Eliot: Yeah, in the end, after the second bout, I knew I needed to step back. I was confident I would bounce back again but it was a different beast for sure. I just couldn’t train or produce work. The body wasn’t building any condition at all. I went to Lancaster GP, as the National series had been my sole focus since way back in March 2020. Then seven days later went to Rydale GP but I knew the night before, during an opener session, I was going to have to accept 2021 wasn’t going to happen for me. I needed to let the body recover. Although, at that point, I wasn’t altogether sure what I was recovering from and how long it would take. This was difficult for sure initially, but I responded by focusing all my energy on the success of the incredible athletes I am thankful to have alongside me here at INFLITE.

Q: How badly did it effect you and your cycling the first time?
Eliot: I had obviously trained through 2020 and into the start of 2021 before racing was announced and Giles Pidcock had led the way with ‘Big Dogs Return to Racing’ on a great circuit at Denby Dale in May, which I started back at. It naturally started pretty full gas as it climbs up one side of the circuit, there was a group up the road with a small gap and the race eased up so I went to go across the gap over the climb but the body didn’t seem to respond to the effort too well. I thought initially I just needed race time but as the weeks progressed it was clear something else was playing a part. It was like nothing I had ever encountered before but I still didn’t attribute it to long COVID.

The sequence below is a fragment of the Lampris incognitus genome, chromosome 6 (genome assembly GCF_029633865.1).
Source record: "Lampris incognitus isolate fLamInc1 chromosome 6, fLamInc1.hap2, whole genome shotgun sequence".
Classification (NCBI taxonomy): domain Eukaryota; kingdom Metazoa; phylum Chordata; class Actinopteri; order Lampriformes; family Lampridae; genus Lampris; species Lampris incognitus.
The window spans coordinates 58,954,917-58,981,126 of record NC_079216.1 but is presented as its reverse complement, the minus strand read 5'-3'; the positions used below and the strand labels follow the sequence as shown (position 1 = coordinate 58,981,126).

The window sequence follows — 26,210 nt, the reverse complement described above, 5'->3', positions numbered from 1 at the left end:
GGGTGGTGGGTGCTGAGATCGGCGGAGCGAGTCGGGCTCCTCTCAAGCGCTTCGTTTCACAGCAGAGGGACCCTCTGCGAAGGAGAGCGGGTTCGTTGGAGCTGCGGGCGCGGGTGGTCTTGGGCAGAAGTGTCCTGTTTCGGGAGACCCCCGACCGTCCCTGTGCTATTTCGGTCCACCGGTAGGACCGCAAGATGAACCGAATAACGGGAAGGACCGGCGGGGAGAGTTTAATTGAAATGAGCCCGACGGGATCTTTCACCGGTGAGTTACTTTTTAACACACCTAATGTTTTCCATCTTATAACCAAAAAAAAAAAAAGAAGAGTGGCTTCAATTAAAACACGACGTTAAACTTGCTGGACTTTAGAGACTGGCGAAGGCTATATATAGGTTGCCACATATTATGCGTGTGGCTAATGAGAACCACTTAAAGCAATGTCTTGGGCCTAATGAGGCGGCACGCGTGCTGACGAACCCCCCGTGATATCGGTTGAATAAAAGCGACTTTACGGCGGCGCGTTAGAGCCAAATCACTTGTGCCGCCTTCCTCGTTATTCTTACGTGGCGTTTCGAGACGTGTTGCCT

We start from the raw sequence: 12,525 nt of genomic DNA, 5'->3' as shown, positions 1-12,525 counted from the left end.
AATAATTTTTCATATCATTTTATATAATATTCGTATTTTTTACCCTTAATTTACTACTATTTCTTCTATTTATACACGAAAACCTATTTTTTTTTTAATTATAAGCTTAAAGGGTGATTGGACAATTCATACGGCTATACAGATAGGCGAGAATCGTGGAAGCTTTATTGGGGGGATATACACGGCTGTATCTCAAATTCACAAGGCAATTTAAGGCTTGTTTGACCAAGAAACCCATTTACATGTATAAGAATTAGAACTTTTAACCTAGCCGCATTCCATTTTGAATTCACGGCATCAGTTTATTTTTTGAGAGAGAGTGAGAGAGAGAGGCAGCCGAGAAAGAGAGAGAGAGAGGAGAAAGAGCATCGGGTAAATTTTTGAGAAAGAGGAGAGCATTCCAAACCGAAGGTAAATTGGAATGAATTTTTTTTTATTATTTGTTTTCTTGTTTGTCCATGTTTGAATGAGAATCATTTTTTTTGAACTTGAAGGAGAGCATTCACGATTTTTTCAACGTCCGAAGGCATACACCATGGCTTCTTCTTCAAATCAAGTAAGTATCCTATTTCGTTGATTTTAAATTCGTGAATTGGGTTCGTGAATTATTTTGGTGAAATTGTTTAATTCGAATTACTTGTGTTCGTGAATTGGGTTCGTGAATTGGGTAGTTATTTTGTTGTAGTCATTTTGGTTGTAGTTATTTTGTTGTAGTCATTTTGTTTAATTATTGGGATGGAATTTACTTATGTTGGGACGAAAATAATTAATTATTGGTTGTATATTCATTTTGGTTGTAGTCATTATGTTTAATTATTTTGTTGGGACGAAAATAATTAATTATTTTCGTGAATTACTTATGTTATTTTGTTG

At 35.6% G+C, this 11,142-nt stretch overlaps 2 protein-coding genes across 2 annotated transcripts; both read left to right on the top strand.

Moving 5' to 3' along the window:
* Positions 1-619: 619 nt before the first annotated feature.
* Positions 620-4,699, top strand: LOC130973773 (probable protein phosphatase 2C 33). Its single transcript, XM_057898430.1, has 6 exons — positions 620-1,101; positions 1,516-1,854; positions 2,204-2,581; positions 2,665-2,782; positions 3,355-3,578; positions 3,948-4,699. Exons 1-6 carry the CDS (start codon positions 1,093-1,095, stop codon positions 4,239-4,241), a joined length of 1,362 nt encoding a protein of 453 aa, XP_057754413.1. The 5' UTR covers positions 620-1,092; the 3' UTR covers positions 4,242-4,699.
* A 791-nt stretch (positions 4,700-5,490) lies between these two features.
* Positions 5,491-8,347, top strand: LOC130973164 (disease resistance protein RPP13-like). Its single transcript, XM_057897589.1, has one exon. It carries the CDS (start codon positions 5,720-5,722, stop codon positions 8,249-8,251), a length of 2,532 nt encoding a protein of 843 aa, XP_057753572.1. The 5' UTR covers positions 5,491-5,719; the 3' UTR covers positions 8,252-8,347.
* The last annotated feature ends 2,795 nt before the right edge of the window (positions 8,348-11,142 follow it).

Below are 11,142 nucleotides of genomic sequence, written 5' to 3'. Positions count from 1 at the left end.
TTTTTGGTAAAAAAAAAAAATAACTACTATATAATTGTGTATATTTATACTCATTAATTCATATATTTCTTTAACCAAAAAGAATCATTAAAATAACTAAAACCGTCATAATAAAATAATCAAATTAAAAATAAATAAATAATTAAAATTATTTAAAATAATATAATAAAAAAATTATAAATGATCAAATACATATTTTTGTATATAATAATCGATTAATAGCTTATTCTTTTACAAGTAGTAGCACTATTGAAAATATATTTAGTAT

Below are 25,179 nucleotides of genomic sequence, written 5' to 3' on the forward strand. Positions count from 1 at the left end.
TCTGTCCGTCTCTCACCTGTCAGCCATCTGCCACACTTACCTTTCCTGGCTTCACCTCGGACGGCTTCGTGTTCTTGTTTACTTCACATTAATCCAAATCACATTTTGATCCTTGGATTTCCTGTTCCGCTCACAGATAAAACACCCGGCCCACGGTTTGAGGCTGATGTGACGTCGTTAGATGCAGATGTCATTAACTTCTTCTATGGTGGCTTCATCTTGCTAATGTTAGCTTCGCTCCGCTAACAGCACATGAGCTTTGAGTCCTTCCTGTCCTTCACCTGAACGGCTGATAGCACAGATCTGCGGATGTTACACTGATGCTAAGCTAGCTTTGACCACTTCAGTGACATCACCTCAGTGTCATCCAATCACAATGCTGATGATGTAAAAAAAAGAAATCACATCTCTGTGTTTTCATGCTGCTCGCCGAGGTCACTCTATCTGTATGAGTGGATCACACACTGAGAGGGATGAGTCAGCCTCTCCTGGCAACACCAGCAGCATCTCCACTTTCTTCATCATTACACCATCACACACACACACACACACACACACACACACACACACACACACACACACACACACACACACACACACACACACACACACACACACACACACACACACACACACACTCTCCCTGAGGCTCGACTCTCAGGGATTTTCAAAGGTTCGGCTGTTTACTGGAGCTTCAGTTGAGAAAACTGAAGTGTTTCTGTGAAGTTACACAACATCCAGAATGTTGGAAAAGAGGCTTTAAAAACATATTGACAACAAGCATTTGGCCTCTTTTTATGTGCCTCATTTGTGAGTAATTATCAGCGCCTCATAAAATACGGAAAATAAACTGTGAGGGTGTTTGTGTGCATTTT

Q: Did you manage to recover from the first bout of covid before catching it again?
Eliot: Yes it took 6-8 weeks of training/racing before the body seemed to be completely back to performing as expected. I won a race down at Hoghill in July which was a good indication I was pretty much there. I then went to a MTB Marathon only days later which was a great event but woke up the day after with COVID again.

Q: Has there been any long lasting drawbacks to having had covid that still affects your training?
Eliot: Yes, I wasn’t in a position to train at all with any structure. I would keep giving it a go but disappointed each time, which was as much mentally challenging as physically, if I’m honest. So I decided to leave the bike alone completely, which is easier said than done. So from the first bout, I had a short window when I was almost back and then went down with it again. This time recovery didn’t happen and I was formally diagnosed with long COVID at the end of the summer. I returned to light bike work in late December, 2021. Gradually I’ve been able to introduce more and more into the new year. There’s still some unknowns for sure so we’ll see how early season progresses.

Q: What race you have done in your career so far is the one that was the most fun to do regardless of the result?
Eliot: I love the racing here in the UK. The first time I raced up Michealgate in Lincoln GP was amazing, a great atmosphere and unique. I’m all in for being in the best position I can going into May.